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By Liza Horvath


More on Health Savings Accounts


Last week’s Senior Advocate column provided information on Health Savings Plans and underscored the power of investing funds in this triple tax-advantaged account. The HAS, sometimes referred to as the “Medical IRA,” is funded with pre–income tax dollars and investments in the account grow free of capital gains tax. When you withdraw the funds to pay medical expenses, no income tax is paid. The account can be used for current, uncovered medical expenses or may be left to grow to offset medical expenses later or, after age 65, to pay premiums on Medicare Part B or long-term care insurance. There were so many questions from readers on the HSA that I thought we would provide further information on this often overlooked financial tool.


First, if you are age 65 or over and have signed up for Medicare, you cannot set up a new HSA nor can you contribute to an existing HSA. If you have an existing HSA, you can continue to hold it and use the funds for medical expenses and premiums, as mentioned above.


You can roll IRA funds into your HSA but to qualify for this once in a lifetime, tax-free rollover all the other rules and limitations of the HSA apply. Some of these rules are that you must be in a high-deductible health insurance plan, $1,250 for individuals and $2,500 for a family, and you need to stay within the allowable contribution amounts - $3,300 for an individual and $6,550 for a family. If you are age 55 or older, you can add an additional $1,000 to this annual contribution amount. The reverse is not allowed – you cannot roll HSA funds into an IRA.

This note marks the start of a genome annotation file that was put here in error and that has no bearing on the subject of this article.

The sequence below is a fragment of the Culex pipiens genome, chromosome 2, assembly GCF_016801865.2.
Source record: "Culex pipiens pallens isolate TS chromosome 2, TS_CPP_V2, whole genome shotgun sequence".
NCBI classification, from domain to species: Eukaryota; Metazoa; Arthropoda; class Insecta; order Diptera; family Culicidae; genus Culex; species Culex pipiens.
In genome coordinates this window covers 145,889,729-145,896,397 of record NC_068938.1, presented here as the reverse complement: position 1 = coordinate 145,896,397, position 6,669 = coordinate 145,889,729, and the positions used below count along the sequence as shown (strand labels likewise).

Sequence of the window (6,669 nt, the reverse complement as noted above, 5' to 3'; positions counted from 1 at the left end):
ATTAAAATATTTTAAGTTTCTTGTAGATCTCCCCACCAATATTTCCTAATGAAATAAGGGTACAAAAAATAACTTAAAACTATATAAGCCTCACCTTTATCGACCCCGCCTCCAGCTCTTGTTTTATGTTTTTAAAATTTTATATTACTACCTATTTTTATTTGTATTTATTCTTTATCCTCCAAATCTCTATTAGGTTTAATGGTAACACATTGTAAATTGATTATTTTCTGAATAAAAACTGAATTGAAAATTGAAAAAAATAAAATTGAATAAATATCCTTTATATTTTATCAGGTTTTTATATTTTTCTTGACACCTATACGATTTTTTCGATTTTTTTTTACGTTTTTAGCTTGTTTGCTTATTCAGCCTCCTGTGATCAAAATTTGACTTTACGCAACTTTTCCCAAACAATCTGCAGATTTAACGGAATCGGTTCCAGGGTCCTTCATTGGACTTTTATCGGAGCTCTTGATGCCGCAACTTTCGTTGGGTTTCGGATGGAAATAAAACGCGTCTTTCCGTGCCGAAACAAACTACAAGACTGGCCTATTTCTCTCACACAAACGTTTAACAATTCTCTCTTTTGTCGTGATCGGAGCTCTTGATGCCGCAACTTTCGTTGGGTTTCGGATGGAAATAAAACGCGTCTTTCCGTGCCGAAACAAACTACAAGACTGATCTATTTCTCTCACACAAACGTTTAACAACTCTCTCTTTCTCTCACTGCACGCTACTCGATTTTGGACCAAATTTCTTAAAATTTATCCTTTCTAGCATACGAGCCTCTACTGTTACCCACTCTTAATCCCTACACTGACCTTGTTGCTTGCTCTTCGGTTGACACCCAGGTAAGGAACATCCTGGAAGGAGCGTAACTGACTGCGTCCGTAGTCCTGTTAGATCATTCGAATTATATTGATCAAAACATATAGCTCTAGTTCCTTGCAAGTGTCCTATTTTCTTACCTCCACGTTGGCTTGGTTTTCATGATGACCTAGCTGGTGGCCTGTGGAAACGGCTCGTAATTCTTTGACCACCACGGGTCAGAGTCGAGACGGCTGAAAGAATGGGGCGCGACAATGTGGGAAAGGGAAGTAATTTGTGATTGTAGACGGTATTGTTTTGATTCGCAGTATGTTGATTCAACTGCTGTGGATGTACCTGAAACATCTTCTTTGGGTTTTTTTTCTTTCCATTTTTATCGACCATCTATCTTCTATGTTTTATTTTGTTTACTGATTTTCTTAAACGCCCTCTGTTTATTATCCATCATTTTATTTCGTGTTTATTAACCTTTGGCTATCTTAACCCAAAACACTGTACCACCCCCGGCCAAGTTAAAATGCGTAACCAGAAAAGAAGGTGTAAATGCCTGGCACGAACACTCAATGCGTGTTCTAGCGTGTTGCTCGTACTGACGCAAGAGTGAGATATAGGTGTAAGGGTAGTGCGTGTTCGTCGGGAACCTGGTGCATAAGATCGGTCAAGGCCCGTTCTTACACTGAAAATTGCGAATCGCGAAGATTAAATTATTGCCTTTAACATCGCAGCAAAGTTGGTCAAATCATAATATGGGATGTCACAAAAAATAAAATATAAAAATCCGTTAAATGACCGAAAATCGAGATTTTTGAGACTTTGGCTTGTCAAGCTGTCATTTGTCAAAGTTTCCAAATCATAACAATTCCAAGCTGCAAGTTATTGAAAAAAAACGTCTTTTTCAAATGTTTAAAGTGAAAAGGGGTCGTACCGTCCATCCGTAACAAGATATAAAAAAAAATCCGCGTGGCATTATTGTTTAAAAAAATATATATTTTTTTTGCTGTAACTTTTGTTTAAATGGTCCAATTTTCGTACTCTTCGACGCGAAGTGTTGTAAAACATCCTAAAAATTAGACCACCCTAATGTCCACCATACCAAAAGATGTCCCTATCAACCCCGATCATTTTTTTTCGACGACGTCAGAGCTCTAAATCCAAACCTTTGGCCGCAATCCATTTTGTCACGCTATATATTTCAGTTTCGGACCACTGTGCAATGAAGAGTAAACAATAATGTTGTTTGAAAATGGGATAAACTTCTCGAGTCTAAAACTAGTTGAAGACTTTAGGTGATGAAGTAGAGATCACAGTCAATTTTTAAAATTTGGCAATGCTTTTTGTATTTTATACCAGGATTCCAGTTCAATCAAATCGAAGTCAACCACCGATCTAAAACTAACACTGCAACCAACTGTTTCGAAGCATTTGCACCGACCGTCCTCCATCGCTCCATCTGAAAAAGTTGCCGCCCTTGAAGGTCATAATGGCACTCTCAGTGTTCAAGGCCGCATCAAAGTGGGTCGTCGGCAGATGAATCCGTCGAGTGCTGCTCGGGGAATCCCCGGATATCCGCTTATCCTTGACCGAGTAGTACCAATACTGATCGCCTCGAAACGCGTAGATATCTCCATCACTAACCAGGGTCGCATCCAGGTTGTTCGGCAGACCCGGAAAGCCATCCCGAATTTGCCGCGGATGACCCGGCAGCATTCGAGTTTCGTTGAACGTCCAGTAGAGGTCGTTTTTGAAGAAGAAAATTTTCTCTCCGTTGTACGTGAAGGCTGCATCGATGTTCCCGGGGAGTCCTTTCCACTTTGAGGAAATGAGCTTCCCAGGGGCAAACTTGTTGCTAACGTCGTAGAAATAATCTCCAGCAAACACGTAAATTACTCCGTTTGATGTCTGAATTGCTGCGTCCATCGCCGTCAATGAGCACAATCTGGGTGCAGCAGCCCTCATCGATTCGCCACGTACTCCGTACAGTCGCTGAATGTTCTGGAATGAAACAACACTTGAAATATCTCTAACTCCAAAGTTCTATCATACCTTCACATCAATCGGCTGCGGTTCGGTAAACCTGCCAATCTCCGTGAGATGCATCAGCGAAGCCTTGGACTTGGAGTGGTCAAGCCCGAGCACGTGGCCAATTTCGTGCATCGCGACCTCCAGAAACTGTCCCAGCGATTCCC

George Chobany, Certified Financial Planner in Monterey, says that, “I am seeing a resurgence in HSA’s as people transition to more expensive, higher-deductible insurance plans. Individuals paying the full premium for their plan, without the assistance of a subsidy, are generally buying a Bronze level plan. Many Bronze plans have limited, or no, first dollar benefits (except in-network preventive care) until a combined medical and drug amount of $5,000 is met. Since they are going to spend the money to pay for claims under the deductible anyway, they might consider an HSA-compatible Bronze plan, and fund the savings account to make their expenses pre-tax.”

You are not required to withdraw funds each year so they can accumulate and be invested. HSA providers offer differing investment options so it is important to know what the fees and costs are when you invest. Also, a word of caution here – check to make sure that the institution you choose for your Health Savings Account is FDIC insured. When HSAs first began to gain popularity there were at least two instances of unregulated HSA holders who lost these accounts through employee embezzlement. Canopy and 1Point Solutions both filed for bankruptcy after the embezzlement and investors lost money.


As with all investing and particularly with HSA and IRA plans – there are many nuances so it is important to do your own research and seek professional advice.

Liza Horvath has over 30 years experience in the estate planning and trust fields and is the president of Monterey Trust Management, a financial and trust management company. This is not intended to be legal or tax advice. If you have a questions call (831)646-5262 or email liza@montereytrust.com










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